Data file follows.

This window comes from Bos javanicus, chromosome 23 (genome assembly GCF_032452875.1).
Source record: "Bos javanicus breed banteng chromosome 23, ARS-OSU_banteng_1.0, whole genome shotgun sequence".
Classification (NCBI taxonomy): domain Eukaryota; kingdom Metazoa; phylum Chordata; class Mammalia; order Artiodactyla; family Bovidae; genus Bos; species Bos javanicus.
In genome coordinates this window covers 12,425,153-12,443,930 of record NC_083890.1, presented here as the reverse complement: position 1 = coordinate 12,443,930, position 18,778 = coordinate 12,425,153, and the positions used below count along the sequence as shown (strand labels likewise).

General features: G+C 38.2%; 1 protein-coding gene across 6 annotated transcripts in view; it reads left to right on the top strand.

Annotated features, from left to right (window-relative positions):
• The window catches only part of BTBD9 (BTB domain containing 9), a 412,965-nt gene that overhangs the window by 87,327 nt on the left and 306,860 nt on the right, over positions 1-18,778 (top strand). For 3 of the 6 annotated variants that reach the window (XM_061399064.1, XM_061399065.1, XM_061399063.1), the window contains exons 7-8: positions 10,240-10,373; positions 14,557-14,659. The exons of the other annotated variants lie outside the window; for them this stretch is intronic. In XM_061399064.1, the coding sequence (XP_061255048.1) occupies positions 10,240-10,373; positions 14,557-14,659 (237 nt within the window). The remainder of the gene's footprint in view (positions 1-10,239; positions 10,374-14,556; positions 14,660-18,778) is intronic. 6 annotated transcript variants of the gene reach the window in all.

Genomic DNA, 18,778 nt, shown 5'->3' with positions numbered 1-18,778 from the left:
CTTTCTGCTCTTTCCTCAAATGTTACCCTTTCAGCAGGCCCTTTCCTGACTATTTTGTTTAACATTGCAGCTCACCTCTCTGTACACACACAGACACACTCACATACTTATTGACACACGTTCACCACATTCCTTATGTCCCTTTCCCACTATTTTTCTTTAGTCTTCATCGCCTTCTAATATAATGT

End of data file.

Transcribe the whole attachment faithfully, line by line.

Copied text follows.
This window comes from Bos javanicus, chromosome 23 (genome assembly GCF_032452875.1).
Source record: "Bos javanicus breed banteng chromosome 23, ARS-OSU_banteng_1.0, whole genome shotgun sequence".
Classification (NCBI taxonomy): domain Eukaryota; kingdom Metazoa; phylum Chordata; class Mammalia; order Artiodactyla; family Bovidae; genus Bos; species Bos javanicus.
In genome coordinates this window covers 12,425,153-12,443,930 of record NC_083890.1, presented here as the reverse complement: position 1 = coordinate 12,443,930, position 18,778 = coordinate 12,425,153, and the positions used below count along the sequence as shown (strand labels likewise).

General features: G+C 38.2%; 1 protein-coding gene across 6 annotated transcripts in view; it reads left to right on the top strand.

Annotated features, from left to right (window-relative positions):
• The window catches only part of BTBD9 (BTB domain containing 9), a 412,965-nt gene that overhangs the window by 87,327 nt on the left and 306,860 nt on the right, over positions 1-18,778 (top strand). For 3 of the 6 annotated variants that reach the window (XM_061399064.1, XM_061399065.1, XM_061399063.1), the window contains exons 7-8: positions 10,240-10,373; positions 14,557-14,659. The exons of the other annotated variants lie outside the window; for them this stretch is intronic. In XM_061399064.1, the coding sequence (XP_061255048.1) occupies positions 10,240-10,373; positions 14,557-14,659 (237 nt within the window). The remainder of the gene's footprint in view (positions 1-10,239; positions 10,374-14,556; positions 14,660-18,778) is intronic. 6 annotated transcript variants of the gene reach the window in all.

Genomic DNA, 18,778 nt, shown 5'->3' with positions numbered 1-18,778 from the left:
CTTTCTGCTCTTTCCTCAAATGTTACCCTTTCAGCAGGCCCTTTCCTGACTATTTTGTTTAACATTGCAGCTCACCTCTCTGTACACACACAGACACACTCACATACTTATTGACACACGTTCACCACATTCCTTATGTCCCTTTCCCACTATTTTTCTTTAGTCTTCATCGCCTTCTAATATAATGT